It has to be said, that people might not be aware of it. It's not always deliberate.

For example, my old manager at AutoTrader was a bit scared of some of the staff. He was only talking to certain staff about their errors. So maybe he was being bullied in turn. He shouldn't be sitting scared to talk to staff either.

Fact is, at the time I didn't know how to use the boards properly. I hadn't had a proper look around before diving in about my work there. But I don't think he meant to do that neither did the night shift one really.

But bullying is (as I understand it) anything like that which makes people feel scared etc.

As described above.

"Bullying and harassment means any unwanted behaviour that makes someone feel intimidated, degraded, humiliated or offended. It is not necessarily always obvious or apparent to others, and may happen in the workplace without an employer's awareness."

It depends on individuals. Not everyone wants to go to managers or HR etc. I suspect in the large majority of cases it rarely ever gets that far.

"Would you mind not doing that?" etc etc.

halfnelson - 11 Apr 2019 18:48:53 (#9 of 17)

Does she have a union rep, fender? That may be a good place to start.

StephanieSuperpowers - 11 Apr 2019 20:14:27 (#10 of 17)

The other thing to do is start noting incidents. For behaviour to constitute bullying, I think there probably needs to be a pattern of behaviour so it's good to establish a record.

AltCee - 11 Apr 2019 20:23:35 (#11 of 17)

Is your friend a mumsnetter? There are at least 3 very knowledgeable posters on Employment Issues. One's an employment solicitor and one works in HR.

There's one of the good posters in action on this thread but not sure if it is relevant to your friend's situation:

fenderstrat - 12 Apr 2019 08:30:10 (#12 of 17)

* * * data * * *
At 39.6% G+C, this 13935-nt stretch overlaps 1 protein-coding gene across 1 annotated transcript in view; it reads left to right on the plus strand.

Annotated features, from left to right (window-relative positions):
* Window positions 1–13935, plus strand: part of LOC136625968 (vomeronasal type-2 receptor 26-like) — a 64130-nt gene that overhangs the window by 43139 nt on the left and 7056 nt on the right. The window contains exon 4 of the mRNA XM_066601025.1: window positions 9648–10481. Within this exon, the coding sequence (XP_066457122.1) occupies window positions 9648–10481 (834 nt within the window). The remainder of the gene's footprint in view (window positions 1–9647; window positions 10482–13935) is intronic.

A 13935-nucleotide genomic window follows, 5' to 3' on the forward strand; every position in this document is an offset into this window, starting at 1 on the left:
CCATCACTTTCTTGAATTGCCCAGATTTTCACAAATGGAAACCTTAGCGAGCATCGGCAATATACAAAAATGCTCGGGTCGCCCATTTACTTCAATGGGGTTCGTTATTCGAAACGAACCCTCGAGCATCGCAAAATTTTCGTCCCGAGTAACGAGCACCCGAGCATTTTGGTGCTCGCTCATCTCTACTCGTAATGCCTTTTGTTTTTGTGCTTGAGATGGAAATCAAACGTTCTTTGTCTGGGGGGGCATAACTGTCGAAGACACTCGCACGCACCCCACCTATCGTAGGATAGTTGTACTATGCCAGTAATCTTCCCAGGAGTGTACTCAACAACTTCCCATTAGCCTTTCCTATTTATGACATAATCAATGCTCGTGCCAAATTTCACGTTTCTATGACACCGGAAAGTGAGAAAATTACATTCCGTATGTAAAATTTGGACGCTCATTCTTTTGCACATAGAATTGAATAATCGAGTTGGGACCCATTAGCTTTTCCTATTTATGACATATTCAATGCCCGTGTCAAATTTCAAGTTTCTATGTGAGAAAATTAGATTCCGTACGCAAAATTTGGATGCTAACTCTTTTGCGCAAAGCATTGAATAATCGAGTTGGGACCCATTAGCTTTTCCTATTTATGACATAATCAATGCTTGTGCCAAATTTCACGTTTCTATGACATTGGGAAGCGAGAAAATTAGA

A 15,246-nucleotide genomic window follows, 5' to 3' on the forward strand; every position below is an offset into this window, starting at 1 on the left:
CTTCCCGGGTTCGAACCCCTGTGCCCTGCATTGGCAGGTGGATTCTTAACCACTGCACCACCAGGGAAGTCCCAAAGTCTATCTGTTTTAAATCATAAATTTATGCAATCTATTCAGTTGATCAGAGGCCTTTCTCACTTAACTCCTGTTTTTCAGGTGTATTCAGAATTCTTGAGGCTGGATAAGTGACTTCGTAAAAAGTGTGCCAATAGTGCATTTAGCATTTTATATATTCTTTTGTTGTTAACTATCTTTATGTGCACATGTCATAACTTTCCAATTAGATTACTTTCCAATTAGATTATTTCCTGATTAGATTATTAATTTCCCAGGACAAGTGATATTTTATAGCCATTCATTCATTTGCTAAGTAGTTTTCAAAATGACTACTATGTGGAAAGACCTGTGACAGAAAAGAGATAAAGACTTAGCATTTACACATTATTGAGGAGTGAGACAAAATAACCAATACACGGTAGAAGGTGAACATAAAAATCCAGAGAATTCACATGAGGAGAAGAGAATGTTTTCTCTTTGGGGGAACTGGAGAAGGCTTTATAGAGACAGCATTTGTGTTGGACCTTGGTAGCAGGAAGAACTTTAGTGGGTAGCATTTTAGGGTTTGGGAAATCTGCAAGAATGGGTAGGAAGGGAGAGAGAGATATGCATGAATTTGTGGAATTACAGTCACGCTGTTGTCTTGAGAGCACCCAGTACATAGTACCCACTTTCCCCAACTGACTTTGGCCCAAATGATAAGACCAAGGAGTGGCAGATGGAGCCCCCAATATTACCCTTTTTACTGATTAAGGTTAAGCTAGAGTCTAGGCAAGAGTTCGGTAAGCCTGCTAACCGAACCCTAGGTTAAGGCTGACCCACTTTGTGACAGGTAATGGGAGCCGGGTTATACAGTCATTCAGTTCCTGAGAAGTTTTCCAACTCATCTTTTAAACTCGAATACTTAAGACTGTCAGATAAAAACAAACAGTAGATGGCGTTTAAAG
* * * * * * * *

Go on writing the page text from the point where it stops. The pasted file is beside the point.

Thank you, kind posters.

No union; other advice passed on. She will be meeting with her manager today to ask for advice and request that a record of the incident that broke the camel's back be recorded somehow.

Leftie - 13 Apr 2019 12:17:39 (#13 of 17)

I bumped into an old colleague who had been bullied in a previous job and her boyfriend told her to start keeping a diary of the bullying. I don't know who much use it is but it can't do any harm.

pranzingfrogg - 13 Apr 2019 13:53:21 (#14 of 17)

It helps with the fact finding and establishing a pattern, I think, Leftie. If the bullying behaviour goes on over a couple of months, say, it can be hard to remember later on when and where things happened, or who said what.

On the other hand, If you can tell the investigator/mediator or whoever it is “On 15 March at 10 am, X bullied me by saying Y or doing Z”, then it’s back to X to explain themselves.

And of course a bullying manager might not have started out that way - in one case I heard of, the manager himself was effectively being bullied into “being firmer with the staff”, and went over the top. Any evidence as back up to memory is a good idea though in many cases it will still be one person’s word against another’s.

Leftie - 15 Apr 2019 13:41:38 (#15 of 17)

Yes, I suppose it helps the person remember what's happened. But the other person (people) could still deny it.

pranzingfrogg - 15 Apr 2019 18:22:46 (#16 of 17)

Well yes, but you have to start somewhere. And if your diary entry mentions a potential witness - “When X bullied me by saying/doing Y, Z was present” - it may bolster your case. Of course, Z might not want to get involved, but even so you’re no worse off.

Leftie - 16 Apr 2019 13:23:14 (#17 of 17)


Check Subscriptions
Home » Notes and Queries